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1:32nd scale Lloyd C.V


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Hi all,
The build of the Junkers J.1 is coming to a close.
So next up is the 1:32nd scale resin/3D printed Lloyd C.V from 'Lukgraph'.

On October the 4th, 1917, Feldpilot (Zugsfuhrer) Adolph Wiltsch and his Observer Roman Schmidt were flying Lloyd C.V Serial No: 46.01 from Flik 13 on the Russian Front.
They were attacked by three Russian ‘Sopwith’ type aircraft.
They managed to evade these attackers and Schmidt managed to shoot down one in flames.
This was Schmidt’s third aerial victory.

Mike

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Hi all,
Having completed the basic chapters for the Lloyd C.V build log, I've found a few bits that will need adding.

Addition lower wing support rods.
Increased depth of support rods in upper wings.
Cockpit cross bracing wires.
Pilot cockpit control rods and wires etc.
Pilot cockpit flight control cables.

Plus the following.

Mike

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pit1.jpg

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eng1.jpg

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Hi all,
The six kit supplied 3D printed exhaust pipes are not chamfered at the ends and not bored out internally.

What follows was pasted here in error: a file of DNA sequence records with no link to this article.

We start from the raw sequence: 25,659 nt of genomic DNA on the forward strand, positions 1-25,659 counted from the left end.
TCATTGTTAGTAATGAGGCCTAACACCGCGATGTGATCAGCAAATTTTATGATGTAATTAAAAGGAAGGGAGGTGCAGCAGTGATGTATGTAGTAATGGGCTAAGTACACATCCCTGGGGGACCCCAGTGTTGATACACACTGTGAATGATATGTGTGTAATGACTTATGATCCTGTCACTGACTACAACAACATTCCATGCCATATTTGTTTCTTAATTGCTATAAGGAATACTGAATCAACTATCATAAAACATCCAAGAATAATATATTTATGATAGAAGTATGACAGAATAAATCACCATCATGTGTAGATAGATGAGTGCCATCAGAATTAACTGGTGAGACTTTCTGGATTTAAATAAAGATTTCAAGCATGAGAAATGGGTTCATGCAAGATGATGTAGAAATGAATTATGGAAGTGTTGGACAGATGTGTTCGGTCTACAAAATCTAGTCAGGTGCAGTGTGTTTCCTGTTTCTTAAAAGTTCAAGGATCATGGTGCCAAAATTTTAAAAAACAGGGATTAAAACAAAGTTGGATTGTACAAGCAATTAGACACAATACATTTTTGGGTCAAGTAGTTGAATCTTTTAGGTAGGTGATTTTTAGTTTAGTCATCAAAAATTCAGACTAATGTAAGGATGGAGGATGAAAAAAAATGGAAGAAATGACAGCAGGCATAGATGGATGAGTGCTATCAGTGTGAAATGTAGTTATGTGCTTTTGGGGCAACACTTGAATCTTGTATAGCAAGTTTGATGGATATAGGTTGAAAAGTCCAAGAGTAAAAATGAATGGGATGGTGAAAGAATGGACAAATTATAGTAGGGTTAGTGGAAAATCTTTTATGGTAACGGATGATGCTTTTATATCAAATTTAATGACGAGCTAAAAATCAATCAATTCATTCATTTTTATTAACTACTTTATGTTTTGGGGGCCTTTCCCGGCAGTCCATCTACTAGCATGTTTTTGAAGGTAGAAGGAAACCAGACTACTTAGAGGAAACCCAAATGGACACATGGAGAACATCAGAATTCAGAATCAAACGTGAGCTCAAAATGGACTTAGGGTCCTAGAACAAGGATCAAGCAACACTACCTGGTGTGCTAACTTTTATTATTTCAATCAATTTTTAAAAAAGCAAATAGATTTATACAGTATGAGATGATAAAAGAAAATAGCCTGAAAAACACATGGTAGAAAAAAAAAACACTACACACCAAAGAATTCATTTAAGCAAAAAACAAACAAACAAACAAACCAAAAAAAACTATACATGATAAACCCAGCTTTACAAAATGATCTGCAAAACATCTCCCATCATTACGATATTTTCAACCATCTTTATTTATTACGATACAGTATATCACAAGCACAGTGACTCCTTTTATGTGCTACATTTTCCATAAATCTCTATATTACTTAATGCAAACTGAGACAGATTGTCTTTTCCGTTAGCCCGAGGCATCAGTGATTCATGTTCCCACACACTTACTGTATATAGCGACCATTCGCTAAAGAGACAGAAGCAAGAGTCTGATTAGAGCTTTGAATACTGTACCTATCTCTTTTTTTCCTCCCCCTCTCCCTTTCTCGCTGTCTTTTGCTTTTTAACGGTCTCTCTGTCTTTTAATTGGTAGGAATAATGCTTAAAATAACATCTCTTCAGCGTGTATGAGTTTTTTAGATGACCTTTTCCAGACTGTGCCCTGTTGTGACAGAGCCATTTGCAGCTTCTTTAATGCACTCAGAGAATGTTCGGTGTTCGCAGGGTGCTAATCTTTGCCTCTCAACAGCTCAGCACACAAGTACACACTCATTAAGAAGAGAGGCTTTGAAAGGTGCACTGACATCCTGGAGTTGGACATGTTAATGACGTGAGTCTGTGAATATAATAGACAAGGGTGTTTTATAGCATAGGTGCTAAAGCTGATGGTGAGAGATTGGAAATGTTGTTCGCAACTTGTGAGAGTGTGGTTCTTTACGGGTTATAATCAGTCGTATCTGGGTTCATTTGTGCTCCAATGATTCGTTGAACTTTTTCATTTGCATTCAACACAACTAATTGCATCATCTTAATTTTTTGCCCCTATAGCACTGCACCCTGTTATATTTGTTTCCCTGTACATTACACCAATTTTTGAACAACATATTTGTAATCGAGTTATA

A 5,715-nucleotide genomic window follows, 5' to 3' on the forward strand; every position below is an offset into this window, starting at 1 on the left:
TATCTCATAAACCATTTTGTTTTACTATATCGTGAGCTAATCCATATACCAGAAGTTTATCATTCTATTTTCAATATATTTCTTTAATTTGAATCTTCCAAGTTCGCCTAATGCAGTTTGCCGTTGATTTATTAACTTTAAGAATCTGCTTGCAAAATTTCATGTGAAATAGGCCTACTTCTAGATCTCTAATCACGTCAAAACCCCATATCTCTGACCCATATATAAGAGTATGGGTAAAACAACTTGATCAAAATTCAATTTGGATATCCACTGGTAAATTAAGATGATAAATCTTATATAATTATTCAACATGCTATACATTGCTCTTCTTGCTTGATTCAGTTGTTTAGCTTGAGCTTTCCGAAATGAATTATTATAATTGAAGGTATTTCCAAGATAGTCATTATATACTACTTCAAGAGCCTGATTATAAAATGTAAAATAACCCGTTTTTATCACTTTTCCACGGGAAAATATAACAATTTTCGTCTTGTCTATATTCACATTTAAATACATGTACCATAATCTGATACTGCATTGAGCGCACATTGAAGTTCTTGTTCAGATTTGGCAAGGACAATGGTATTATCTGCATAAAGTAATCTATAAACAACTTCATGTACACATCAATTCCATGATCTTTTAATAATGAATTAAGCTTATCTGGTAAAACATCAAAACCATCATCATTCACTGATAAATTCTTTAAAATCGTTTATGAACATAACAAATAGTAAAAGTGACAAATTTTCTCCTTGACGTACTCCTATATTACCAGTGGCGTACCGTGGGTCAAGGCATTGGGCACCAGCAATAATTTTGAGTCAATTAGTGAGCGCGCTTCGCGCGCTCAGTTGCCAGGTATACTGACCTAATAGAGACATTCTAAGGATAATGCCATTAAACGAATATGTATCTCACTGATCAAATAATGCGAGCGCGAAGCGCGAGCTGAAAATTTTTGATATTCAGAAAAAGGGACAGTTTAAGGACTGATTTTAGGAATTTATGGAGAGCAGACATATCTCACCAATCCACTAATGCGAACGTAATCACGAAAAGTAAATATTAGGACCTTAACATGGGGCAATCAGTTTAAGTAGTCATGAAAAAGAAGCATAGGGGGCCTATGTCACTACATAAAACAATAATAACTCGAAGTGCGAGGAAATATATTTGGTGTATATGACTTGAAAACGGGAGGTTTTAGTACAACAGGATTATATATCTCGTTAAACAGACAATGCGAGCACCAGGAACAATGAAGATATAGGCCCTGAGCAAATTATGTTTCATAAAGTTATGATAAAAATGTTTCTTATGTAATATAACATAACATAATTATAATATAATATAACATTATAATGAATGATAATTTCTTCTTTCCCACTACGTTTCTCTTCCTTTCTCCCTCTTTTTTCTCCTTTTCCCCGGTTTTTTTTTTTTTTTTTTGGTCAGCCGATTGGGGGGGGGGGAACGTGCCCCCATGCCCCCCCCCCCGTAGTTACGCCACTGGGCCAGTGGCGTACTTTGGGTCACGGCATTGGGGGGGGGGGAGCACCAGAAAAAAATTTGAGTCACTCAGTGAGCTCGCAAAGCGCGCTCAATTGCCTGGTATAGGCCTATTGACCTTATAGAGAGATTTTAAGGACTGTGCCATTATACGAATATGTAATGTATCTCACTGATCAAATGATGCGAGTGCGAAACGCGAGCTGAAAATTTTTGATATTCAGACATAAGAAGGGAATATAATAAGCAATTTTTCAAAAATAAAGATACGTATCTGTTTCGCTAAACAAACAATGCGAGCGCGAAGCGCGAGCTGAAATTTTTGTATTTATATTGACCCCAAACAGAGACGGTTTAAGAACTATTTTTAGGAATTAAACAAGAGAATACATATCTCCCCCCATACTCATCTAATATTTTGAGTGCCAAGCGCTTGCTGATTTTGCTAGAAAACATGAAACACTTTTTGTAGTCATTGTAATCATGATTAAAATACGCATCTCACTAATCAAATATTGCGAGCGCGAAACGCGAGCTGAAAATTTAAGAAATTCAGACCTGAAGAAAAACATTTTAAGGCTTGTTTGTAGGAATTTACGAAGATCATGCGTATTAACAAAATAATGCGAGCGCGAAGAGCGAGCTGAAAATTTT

Also, when fitted, the exhaust pipes should be angled slightly rearwards, which the kits pipes are not.
Therefore, I discarded the kit pipes and replaced them with rod and rubber tube.

The two supplied 3D printed halves of the cooling pipe are intended to be butt joined to the engine and to each other. This is a weak method of joining parts.
Therefore I cut out and replaced the larger diameter portion of the front pipe and replaced it with Brass 1.4 mm diameter tube.
The ends of the pipe were drilled and pinned into the engine, using 0.3 mm diameter Brass rod,

Mike

eng3.jpg

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Hi all,
My assumptions for how the engine cooling system worked are:

The engine driven water pump on the lower, rear of the engine, supplied water to the six engine cylinders.
This supply was pumped through a pipe interconnected to the lower right of the cylinders.
The water flowed up inside the cooling jacket of each cylinder and flowed out into the the return in the camshaft housing.
From there it flowed through the external forward pipe over the camshaft housing and into the base of the radiator.
It was then drawn around the inside of the radiator housing then down through the radiator to be drawn back to the water pump through the external rear pipe.

The external overhead cooling pipe supplied in the kit is in two parts and joined together.
The radiator just sits on the top of this pipe.
However, it seems this is not correct as can be seen from the following photographs taken at the time.
The supply to and the return from the radiator are separate pipes, which given the above would make sense.

Mike

rad3.jpg

rad1.jpg

rad2.jpg

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